All-flash array supplier Pure Storage has bought Compuverde, a Swedish scale-out filer software business, giving it an entrée into the classic file storage market.
Last February, IBM OEM'd Compuverde's product as its Spectrum NAS, positioned as scale-out NAS with less file storage capabilities than Big Blue's high-end Spectrum Scale parallel file access product.
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Compuverde was founded in 2008 by CEO Stefan Bernbo, system architect Christian Melander and software inventor Roger Persson. The company's funding history has not been revealed and neither has the acquisition price.
Pure will receive scale-out filer software that is selling now and already has a partner ecosystem. It has not said in any detail how it intends to develop the Compuverde software.
Charles Giancarlo, Pure's CEO, said in a prepared quote: "We're excited about the opportunities that the Compuverde team and technology bring to Pure's existing portfolio."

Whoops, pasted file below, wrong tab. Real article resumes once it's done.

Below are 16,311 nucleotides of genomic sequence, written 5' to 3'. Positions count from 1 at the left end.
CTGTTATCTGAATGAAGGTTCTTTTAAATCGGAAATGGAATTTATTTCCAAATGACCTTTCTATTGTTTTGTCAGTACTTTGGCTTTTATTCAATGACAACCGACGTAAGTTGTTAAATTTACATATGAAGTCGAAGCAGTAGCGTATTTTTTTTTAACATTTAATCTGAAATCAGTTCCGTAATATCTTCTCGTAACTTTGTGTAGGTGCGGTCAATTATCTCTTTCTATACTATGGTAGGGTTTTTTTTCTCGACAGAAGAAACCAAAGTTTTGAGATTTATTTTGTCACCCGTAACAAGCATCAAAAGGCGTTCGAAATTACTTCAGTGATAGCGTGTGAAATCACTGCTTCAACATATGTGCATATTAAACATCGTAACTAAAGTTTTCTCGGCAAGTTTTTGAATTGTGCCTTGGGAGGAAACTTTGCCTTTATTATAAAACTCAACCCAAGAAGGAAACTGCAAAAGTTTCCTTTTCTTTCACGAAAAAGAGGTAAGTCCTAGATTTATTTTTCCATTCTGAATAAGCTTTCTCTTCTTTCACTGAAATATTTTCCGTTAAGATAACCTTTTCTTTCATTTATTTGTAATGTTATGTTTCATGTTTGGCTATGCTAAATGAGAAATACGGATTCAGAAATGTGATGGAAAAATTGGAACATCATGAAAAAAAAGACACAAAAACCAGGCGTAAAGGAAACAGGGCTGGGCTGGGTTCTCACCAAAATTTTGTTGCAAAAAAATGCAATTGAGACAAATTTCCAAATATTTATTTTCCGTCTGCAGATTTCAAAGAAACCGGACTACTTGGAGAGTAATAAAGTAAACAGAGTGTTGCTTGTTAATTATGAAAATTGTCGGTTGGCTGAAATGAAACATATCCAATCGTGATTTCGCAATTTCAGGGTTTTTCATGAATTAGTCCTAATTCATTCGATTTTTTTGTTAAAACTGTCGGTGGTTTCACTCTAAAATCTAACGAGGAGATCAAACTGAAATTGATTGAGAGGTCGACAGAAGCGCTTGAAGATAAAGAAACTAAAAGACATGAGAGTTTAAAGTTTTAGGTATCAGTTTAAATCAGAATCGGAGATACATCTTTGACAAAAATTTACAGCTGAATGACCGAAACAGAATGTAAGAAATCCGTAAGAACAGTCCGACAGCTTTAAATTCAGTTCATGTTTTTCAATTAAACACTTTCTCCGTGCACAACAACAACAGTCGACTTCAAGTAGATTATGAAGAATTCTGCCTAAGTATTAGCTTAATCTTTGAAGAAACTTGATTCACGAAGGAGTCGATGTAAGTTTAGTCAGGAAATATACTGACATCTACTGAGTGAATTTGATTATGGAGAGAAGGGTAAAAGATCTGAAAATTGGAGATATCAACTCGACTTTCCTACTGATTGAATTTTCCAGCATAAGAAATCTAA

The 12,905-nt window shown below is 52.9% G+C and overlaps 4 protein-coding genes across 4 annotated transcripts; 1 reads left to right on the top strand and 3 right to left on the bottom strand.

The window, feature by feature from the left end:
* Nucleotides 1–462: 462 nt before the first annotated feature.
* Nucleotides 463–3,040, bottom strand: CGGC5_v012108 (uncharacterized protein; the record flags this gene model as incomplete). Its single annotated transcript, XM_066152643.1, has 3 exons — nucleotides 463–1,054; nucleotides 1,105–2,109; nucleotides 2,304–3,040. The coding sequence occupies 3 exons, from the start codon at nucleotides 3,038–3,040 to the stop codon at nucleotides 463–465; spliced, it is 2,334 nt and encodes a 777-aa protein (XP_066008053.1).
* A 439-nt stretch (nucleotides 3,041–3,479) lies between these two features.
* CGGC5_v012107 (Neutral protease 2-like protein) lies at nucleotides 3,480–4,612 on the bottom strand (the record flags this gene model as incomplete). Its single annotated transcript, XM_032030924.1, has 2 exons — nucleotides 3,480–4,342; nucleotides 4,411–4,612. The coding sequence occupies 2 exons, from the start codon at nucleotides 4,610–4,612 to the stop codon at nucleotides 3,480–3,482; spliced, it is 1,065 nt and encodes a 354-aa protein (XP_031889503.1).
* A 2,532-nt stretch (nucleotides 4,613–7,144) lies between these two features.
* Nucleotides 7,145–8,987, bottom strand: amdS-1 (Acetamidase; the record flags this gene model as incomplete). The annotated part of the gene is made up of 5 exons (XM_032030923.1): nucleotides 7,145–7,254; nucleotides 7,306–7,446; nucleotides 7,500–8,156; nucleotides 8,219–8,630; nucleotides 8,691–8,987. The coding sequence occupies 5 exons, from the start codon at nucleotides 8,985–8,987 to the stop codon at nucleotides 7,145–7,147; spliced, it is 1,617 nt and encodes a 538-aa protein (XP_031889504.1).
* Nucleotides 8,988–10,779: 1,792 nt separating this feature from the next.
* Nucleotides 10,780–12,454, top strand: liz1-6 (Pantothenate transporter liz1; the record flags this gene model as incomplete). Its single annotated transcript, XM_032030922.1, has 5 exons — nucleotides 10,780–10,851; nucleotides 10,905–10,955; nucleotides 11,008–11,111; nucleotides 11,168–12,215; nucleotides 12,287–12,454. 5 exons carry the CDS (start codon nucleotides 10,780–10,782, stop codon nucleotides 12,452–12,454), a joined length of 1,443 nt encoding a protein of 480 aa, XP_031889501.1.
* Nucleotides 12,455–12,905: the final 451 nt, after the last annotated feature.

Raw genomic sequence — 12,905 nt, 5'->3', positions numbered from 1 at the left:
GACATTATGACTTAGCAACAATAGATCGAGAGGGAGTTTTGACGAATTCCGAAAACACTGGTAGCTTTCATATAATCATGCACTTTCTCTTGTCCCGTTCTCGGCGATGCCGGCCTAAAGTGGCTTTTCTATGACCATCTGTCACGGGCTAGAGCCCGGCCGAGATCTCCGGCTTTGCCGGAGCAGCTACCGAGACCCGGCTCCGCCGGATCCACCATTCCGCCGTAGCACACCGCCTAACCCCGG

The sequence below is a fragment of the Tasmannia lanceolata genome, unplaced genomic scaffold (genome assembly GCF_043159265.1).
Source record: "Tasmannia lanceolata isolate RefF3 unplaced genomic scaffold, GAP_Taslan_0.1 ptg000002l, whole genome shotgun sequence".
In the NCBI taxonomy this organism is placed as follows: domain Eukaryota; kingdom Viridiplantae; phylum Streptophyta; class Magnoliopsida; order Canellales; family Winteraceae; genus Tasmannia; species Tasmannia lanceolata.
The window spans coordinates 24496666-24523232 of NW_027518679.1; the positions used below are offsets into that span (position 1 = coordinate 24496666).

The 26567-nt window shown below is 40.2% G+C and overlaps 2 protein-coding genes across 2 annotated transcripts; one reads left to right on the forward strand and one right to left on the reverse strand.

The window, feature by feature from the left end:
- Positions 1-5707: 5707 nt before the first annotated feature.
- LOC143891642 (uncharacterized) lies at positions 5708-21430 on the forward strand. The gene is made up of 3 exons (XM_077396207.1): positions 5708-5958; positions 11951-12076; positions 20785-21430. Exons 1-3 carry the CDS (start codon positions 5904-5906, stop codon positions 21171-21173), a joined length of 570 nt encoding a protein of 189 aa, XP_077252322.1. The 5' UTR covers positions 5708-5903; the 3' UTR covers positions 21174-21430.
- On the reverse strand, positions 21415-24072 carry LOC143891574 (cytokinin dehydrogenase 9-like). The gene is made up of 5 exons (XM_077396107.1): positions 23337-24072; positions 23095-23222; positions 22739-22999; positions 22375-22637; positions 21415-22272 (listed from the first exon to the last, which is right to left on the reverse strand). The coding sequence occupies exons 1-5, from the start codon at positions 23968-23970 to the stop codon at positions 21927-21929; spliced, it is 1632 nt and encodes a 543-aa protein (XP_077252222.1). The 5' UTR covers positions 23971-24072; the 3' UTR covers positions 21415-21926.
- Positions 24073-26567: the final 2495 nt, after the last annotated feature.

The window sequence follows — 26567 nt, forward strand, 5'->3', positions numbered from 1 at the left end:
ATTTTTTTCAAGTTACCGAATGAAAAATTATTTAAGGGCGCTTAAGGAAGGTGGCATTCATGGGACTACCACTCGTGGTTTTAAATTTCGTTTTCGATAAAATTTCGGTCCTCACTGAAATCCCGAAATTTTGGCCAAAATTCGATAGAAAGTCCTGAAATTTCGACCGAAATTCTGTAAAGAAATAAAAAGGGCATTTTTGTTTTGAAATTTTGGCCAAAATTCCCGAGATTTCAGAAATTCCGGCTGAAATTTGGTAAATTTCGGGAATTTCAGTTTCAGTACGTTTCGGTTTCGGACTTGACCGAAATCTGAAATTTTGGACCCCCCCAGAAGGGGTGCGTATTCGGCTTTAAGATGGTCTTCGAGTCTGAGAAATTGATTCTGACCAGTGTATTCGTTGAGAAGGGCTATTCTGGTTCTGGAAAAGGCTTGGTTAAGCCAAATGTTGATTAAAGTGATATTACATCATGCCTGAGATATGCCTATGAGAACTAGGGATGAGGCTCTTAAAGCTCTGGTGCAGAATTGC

That indicates Compuverde software could be being added to Pure's FlashArray, FlashBlade and ObjectEngine product lines.
Compuverde filer software and VMware
It could offer unified file and block storage – as Dell EMC does with its Unity arrays and NetApp with its ONTAP arrays. It could also head into the HPC file market with fast scale-out filer flash boxes and compete with Isilon and Qumulo and others.
Giancarlo continued: "As enterprises look to leverage the innovations of the public cloud in conjunction with their on-prem solutions. Through our expanding suite of hybrid data solutions such as Cloud Data Services, we continue to help our customers make the most of their data assets."
The Reg's storage desk believes this may hint that the Compuverde software could run in the public cloud and provide a hybrid on-premises-public cloud file store.
Pure and its channel now have the ability to cross-sell file services to their existing customers as well as strike out in new scale-out filer directions. Whether all of Compuverde's partners will stick with Compuverde as it transitions to new ownership could be a moot point.
Will IBM, for example, wish to continue OEM'ing the software when it is owned by a strong FlashSystem array competitor? ®